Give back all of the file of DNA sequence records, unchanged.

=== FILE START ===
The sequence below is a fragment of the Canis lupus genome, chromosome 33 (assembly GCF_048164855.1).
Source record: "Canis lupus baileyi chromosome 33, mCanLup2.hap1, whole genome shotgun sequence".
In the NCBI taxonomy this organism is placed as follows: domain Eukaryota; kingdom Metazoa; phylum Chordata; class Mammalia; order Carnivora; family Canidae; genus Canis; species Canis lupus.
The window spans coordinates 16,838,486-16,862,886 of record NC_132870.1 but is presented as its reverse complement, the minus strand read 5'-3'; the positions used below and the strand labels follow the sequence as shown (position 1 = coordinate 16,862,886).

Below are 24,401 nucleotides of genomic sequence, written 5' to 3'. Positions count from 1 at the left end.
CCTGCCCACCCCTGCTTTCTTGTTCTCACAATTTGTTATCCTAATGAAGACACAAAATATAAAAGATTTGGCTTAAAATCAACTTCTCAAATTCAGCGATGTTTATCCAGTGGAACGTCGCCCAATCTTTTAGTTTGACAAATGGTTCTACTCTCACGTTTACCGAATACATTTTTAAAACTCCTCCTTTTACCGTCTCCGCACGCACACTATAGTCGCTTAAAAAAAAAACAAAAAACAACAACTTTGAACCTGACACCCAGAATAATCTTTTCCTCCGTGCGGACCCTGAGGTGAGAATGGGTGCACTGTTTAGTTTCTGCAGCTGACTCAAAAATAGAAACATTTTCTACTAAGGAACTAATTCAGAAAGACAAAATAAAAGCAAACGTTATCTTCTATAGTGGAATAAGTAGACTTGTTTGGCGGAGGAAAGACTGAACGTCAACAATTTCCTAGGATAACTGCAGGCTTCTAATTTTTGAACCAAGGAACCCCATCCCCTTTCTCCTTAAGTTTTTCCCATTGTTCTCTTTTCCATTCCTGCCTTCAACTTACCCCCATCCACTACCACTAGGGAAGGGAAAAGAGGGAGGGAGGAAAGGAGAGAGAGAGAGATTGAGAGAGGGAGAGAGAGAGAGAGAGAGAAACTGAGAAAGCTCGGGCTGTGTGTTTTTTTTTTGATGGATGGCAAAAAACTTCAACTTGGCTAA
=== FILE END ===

The sequence below is a fragment of the Canis lupus genome, chromosome 33 (assembly GCF_048164855.1).
Source record: "Canis lupus baileyi chromosome 33, mCanLup2.hap1, whole genome shotgun sequence".
In the NCBI taxonomy this organism is placed as follows: domain Eukaryota; kingdom Metazoa; phylum Chordata; class Mammalia; order Carnivora; family Canidae; genus Canis; species Canis lupus.
The window spans coordinates 16,838,486-16,862,886 of record NC_132870.1 but is presented as its reverse complement, the minus strand read 5'-3'; the positions used below and the strand labels follow the sequence as shown (position 1 = coordinate 16,862,886).

Below are 24,401 nucleotides of genomic sequence, written 5' to 3'. Positions count from 1 at the left end.
CCTGCCCACCCCTGCTTTCTTGTTCTCACAATTTGTTATCCTAATGAAGACACAAAATATAAAAGATTTGGCTTAAAATCAACTTCTCAAATTCAGCGATGTTTATCCAGTGGAACGTCGCCCAATCTTTTAGTTTGACAAATGGTTCTACTCTCACGTTTACCGAATACATTTTTAAAACTCCTCCTTTTACCGTCTCCGCACGCACACTATAGTCGCTTAAAAAAAAAACAAAAAACAACAACTTTGAACCTGACACCCAGAATAATCTTTTCCTCCGTGCGGACCCTGAGGTGAGAATGGGTGCACTGTTTAGTTTCTGCAGCTGACTCAAAAATAGAAACATTTTCTACTAAGGAACTAATTCAGAAAGACAAAATAAAAGCAAACGTTATCTTCTATAGTGGAATAAGTAGACTTGTTTGGCGGAGGAAAGACTGAACGTCAACAATTTCCTAGGATAACTGCAGGCTTCTAATTTTTGAACCAAGGAACCCCATCCCCTTTCTCCTTAAGTTTTTCCCATTGTTCTCTTTTCCATTCCTGCCTTCAACTTACCCCCATCCACTACCACTAGGGAAGGGAAAAGAGGGAGGGAGGAAAGGAGAGAGAGAGAGATTGAGAGAGGGAGAGAGAGAGAGAGAGAGAAACTGAGAAAGCTCGGGCTGTGTGTTTTTTTTTTGATGGATGGCAAAAAACTTCAACTTGGCTAA